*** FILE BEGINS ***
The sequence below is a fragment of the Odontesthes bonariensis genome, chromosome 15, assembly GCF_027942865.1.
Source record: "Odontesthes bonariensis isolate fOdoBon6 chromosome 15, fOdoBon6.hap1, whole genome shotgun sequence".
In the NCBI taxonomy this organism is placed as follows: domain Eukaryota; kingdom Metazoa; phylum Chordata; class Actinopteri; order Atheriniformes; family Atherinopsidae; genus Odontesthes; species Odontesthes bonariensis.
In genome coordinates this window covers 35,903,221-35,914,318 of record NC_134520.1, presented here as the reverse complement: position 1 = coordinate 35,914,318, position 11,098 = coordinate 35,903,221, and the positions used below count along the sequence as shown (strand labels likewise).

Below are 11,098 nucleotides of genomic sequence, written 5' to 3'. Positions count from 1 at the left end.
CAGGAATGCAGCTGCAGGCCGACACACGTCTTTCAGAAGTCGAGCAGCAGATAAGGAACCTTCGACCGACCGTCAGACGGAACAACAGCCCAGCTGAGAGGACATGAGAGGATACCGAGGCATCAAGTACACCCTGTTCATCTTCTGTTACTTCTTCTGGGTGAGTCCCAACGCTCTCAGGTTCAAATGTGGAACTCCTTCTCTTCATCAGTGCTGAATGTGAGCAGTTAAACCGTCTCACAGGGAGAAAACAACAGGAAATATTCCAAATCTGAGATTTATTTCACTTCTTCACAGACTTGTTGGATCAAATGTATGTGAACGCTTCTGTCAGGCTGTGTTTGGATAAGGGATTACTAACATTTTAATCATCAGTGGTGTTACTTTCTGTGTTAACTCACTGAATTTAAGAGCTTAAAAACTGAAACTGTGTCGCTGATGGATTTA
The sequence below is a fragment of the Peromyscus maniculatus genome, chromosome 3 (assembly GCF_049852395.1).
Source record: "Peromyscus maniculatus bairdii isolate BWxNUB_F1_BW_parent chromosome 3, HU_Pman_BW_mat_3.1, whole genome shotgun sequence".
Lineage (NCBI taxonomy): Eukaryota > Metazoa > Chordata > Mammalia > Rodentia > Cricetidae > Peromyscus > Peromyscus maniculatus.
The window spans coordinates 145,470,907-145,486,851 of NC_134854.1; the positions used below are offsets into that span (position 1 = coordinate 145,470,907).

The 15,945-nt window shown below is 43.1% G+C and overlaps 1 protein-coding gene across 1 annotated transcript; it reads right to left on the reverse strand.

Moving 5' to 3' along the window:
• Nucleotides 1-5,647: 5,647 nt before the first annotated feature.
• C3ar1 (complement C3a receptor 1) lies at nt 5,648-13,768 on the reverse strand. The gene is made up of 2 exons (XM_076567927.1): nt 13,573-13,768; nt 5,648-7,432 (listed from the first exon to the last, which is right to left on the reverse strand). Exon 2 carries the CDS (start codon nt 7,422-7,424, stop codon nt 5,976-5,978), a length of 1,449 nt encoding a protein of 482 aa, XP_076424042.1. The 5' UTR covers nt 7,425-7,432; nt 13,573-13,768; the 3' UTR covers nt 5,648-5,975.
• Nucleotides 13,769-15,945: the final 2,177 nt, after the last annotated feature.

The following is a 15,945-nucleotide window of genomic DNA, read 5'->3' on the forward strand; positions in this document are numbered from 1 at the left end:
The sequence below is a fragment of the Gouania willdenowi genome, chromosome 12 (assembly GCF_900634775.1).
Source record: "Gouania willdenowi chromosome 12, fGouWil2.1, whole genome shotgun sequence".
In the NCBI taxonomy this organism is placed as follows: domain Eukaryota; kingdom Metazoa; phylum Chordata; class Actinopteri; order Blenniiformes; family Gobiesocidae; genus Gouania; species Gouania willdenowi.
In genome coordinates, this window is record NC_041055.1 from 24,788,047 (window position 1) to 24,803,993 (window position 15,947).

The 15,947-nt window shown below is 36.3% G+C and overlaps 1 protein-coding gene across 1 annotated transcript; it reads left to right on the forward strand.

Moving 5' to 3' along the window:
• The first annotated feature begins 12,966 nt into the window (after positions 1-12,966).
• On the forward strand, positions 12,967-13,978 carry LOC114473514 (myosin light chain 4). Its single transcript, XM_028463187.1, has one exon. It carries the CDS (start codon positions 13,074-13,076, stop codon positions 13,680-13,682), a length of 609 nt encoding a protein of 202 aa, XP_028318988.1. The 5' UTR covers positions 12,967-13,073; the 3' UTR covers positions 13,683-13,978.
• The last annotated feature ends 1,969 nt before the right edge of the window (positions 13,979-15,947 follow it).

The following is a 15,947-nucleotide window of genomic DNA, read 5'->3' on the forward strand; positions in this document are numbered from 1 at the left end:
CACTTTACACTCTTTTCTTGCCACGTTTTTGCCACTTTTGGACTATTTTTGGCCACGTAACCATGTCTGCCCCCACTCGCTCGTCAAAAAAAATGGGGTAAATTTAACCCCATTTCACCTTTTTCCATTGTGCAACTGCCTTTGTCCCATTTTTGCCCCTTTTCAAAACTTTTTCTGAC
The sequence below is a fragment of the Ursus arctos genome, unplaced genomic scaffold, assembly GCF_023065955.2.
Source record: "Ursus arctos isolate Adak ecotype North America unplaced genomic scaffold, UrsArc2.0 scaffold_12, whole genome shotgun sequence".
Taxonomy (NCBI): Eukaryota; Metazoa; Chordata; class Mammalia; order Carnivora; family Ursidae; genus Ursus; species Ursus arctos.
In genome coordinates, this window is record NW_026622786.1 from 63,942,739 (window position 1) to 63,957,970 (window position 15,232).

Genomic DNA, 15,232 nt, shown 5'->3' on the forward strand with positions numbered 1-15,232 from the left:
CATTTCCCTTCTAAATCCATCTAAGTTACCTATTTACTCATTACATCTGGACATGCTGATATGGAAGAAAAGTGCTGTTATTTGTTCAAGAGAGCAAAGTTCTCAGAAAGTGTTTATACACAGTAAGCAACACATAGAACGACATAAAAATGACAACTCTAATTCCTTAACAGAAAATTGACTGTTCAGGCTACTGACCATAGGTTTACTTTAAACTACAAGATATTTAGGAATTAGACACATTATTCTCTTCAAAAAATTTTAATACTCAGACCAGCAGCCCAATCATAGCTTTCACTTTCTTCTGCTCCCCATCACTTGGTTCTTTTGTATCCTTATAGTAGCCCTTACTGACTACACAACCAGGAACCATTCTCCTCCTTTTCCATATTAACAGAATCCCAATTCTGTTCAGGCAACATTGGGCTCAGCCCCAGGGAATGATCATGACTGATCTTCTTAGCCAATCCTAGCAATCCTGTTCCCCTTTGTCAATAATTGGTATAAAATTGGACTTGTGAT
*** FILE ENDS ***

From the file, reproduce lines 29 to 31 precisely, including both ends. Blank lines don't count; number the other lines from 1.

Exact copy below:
Source record: "Ursus arctos isolate Adak ecotype North America unplaced genomic scaffold, UrsArc2.0 scaffold_12, whole genome shotgun sequence".
Taxonomy (NCBI): Eukaryota; Metazoa; Chordata; class Mammalia; order Carnivora; family Ursidae; genus Ursus; species Ursus arctos.
In genome coordinates, this window is record NW_026622786.1 from 63,942,739 (window position 1) to 63,957,970 (window position 15,232).